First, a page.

From Rosetta Code


The pseudo code from Wikipedia does not seem correct. I ran into problems when trying to translate it into Python. To corroborate, I tested the Perl code on the task page, with a simple graph where there are only two nodes with one directed edge between them: <lang perl>my %test1 = (

 0 => [1],


print "Strongly connected components:\n"; print join(', ', sort @$_) . "\n" for tarjan(%test1);</lang> which outputs

Strongly connected components:

Any thoughts? --Ledrug (talk) 08:37, 9 March 2020 (UTC)

   Perhaps the task description needs better detail. Note that the examples never show reciprocal connections -- if there is a 2 => 4,  
   we never see 4 => 2 listed in the data, for some reason?
   --Wherrera (talk) 08:19, 9 March 2020 (UTC)

That can't be right. "Strongly connected" means between two nodes A and B, there is a path from A to B *and* there is a path from B to A, which only makes sense if edges are directed. If all connections are bidirectional, there is no difference between "connected" and "strongly connected", and the algorithm only needs a depth-first traversal without much of the bookkeeping at all. --Ledrug (talk) 08:37, 9 March 2020 (UTC)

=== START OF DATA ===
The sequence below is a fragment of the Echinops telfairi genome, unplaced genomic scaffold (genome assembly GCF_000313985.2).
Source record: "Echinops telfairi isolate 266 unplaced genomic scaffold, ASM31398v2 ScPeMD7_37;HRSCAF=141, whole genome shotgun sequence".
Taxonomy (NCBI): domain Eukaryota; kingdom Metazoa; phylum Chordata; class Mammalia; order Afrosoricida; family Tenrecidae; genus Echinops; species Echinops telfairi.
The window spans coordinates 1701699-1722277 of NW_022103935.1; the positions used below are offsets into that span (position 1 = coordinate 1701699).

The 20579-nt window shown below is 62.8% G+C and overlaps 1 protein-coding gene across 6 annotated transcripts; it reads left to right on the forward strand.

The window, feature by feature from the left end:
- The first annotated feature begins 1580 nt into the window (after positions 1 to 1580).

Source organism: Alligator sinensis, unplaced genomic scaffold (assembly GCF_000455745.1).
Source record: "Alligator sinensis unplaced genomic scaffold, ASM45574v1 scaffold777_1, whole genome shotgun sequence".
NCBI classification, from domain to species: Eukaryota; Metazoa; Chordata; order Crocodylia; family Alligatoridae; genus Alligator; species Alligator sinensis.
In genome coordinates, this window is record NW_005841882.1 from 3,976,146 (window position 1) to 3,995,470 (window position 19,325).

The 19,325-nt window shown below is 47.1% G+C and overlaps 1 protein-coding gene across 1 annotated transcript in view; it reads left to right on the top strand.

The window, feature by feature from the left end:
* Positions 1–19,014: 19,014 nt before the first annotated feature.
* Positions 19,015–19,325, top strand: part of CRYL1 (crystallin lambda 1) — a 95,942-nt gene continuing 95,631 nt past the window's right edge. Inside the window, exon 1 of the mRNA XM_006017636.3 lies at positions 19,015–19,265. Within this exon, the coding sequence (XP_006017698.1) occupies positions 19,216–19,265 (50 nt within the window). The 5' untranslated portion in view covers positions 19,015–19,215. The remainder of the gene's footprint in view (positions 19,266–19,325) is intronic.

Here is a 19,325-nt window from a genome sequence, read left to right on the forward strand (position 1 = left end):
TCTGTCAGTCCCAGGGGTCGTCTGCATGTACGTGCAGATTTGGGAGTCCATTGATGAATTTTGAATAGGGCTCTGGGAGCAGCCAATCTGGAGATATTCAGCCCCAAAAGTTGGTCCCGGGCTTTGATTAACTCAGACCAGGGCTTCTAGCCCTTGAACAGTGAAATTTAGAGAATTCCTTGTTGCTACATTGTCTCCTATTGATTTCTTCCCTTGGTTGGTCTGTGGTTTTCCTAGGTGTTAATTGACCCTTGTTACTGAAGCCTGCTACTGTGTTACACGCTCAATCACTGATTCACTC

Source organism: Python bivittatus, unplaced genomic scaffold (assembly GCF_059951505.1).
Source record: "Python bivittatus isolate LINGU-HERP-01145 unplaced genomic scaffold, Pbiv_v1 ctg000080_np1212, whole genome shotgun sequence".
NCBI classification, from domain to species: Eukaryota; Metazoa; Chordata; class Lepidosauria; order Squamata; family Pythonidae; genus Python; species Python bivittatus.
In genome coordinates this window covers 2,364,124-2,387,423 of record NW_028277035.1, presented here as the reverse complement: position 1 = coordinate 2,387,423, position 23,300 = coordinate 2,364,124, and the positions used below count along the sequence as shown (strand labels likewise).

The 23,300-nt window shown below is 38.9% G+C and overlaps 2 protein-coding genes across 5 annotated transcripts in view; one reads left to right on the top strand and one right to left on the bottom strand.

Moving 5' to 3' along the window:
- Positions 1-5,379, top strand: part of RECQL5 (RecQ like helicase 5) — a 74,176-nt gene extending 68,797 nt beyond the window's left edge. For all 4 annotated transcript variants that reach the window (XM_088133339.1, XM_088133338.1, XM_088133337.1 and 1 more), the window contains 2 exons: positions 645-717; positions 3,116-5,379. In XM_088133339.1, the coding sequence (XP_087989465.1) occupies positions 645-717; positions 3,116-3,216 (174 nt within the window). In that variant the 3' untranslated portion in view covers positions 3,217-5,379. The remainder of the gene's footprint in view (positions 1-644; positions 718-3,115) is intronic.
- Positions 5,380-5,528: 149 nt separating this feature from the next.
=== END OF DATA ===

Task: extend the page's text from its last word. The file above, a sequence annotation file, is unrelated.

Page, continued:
EDIE: Never mind: a node not strongly connected to anything else is considered to form its own component, so the above output is correct. Silly me. --Ledrug (talk) 09:28, 9 March 2020 (UTC)

Ah, you mean that [[0], [1]] and [0, 1] are different answers. I see. I guess that the lack of any reciprocal connections is just the way the examples are written then. I'll correct my response. --Wherrera (talk) 09:36, 9 March 2020 (UTC)

Task description

We should really be putting more effort into readable and complete task descriptions.

I know wikipedia is unlikely to go away, and is fairly stable, but task description by reference is still a bad habit to fall into. --Rdm (talk) 22:35, 15 May 2023 (UTC)